September 25, 2019
Grace Means God With Me in My Bitter Season
September 12, 2019 | Didi Bacon
This past Sunday in our message, we began a journey through the story of Ruth. The summary of the first chapter is captured in the last two verses. In this part of the story we are told that Naomi and her daughter-in-law Ruth return to Naomi’s hometown of Bethlehem. They are both widows. Naomi had left Bethlehem years ago to go to Moab with a husband and two sons. She returned empty. When the folks of Bethlehem welcomed her home this was her response.
She said to them, "Do not call me Naomi; call me Mara, for the Almighty has dealt very bitterly with me. I went out full, but the LORD has brought me back empty. Why do you call me Naomi, since the LORD has witnessed against me and the Almighty has afflicted me?"
So Naomi returned, and with her Ruth the Moabitess, her daughter-in-law, who returned from the land of Moab. And they came to Bethlehem at the beginning of barley harvest. Ruth 1:20-22 (NASB)
We will all experience this feeling in life. A season we want to call “Mara” - bitter. A season where all the choices you made, hoping for the best ended up some of the worst. Maybe it happened in your marriage. You started in love but ended in divorce. Maybe it is your health. You were once fit and able but now you are unfit and unable. Maybe it is in rearing children, you thought you were doing the right thing but the kids are now doing all the wrong things.
In these seasons of bitterness, it is hard to see how God is with us. Faith, optimism, trust in prayer become harder and harder. It feels like that you are not really moving forward towards anything good. It is hard to see God at work. But that is why I love this book of Ruth. Because the story makes us aware of another perspective in play. We are able to see Naomi and Ruth in their plight but also able to see God at work. We are able to see something about the God of Israel, the God of Naomi and Ruth, the God of the great shepherd king David who will be a descendant of Naomi and Ruth, in turn who would be the ancestor of the Jesus, the one who will make a way for all to have God with us. What we will see is that God’s grace is God is with us even in our bitter seasons. He was always with Naomi and Ruth. As things went from bad to worse, He was with them.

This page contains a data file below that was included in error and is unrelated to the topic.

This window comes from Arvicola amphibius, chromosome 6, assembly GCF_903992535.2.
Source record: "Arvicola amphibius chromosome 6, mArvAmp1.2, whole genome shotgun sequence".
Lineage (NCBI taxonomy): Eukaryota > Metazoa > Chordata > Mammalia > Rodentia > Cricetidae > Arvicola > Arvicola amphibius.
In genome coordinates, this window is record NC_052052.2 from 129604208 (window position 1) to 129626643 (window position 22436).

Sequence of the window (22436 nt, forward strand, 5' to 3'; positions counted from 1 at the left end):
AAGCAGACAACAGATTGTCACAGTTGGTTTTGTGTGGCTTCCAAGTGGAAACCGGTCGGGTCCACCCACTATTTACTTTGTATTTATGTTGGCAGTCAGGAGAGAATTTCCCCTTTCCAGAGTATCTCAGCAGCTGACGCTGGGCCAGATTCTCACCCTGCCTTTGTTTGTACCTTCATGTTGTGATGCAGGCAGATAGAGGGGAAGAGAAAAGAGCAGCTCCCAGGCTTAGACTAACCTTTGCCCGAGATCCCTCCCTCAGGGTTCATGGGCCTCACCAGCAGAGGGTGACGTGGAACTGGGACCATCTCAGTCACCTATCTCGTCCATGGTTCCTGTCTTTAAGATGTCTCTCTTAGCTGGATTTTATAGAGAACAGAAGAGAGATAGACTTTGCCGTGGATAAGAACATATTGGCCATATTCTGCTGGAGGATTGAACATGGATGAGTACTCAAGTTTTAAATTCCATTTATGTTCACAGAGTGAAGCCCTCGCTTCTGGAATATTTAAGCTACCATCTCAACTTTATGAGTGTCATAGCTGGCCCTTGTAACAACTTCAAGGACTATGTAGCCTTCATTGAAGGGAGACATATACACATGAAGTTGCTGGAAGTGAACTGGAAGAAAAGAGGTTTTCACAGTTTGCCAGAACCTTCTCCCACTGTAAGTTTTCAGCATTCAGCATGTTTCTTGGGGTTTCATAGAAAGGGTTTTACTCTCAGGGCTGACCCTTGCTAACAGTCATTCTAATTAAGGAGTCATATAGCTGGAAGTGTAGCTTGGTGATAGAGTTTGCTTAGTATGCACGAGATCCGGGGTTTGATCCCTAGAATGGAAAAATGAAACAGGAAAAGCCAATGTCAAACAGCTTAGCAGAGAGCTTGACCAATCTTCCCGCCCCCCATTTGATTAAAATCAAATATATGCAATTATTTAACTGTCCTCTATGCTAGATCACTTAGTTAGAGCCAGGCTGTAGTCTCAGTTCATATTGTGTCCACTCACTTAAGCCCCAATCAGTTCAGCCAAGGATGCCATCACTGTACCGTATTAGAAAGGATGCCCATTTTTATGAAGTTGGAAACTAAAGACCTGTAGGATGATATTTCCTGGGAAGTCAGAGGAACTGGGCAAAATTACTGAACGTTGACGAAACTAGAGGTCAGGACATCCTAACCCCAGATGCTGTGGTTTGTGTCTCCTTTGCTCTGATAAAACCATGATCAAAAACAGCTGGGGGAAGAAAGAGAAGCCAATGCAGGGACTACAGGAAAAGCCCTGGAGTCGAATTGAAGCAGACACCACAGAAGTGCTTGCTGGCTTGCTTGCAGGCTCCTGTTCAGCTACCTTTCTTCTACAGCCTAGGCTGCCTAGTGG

As we work through this little story we see that the God we love is a God who is at work even in the lives of the lowly and marginalized. We see the path to which Naomi and Ruth will be brought out of their season of bitter emptiness and into a season of sweet fullness.
The first steps on that journey are captured for us in this first chapter. Naomi never gives up her faith in God. Even if it was weak and small. It is faith that accesses God’s grace. And faith can be simply in looking up in prayer. In verse 8 and 9, notice Naomi’s prayer -
And Naomi said to her two daughters-in-law, "Go, return each of you to her mother's house. May the LORD deal kindly with you as you have dealt with the dead and with me. "May the LORD grant that you may find rest, each in the house of her husband." Then she kissed them, and they lifted up their voices and wept.
It was her prayer and hope in God that then moved her forward. She got up and moved toward home in Bethlehem. Faith always moves us forward. Faith is never passive. A ship cannot be steered if it is sitting still. It needs movement to be directed to a course. Faith means choosing to move. It is no surprise that exercise can be more effective than anti-depressants in bringing folks through depression.
And faith always has to include community. Depression isolates. Faith congregates. Naomi’s journey out of bitterness into blessedness involved her being open to community. She tried to push her daughters in law away. Orpah left. Ruth stayed. It is one of the most beautiful pieces of scripture - in verses 16 and 17…But Ruth said, "Do not urge me to leave you or turn back from following you; for where you go, I will go, and where you lodge, I will lodge. Your people shall be my people, and your God, my God. "Where you die, I will die, and there I will be buried. Thus may the LORD do to me, and worse, if anything but death parts you and me."
Grace means God with me in my bitter seasons. Trust in Him. Look up. Move. Be open to community.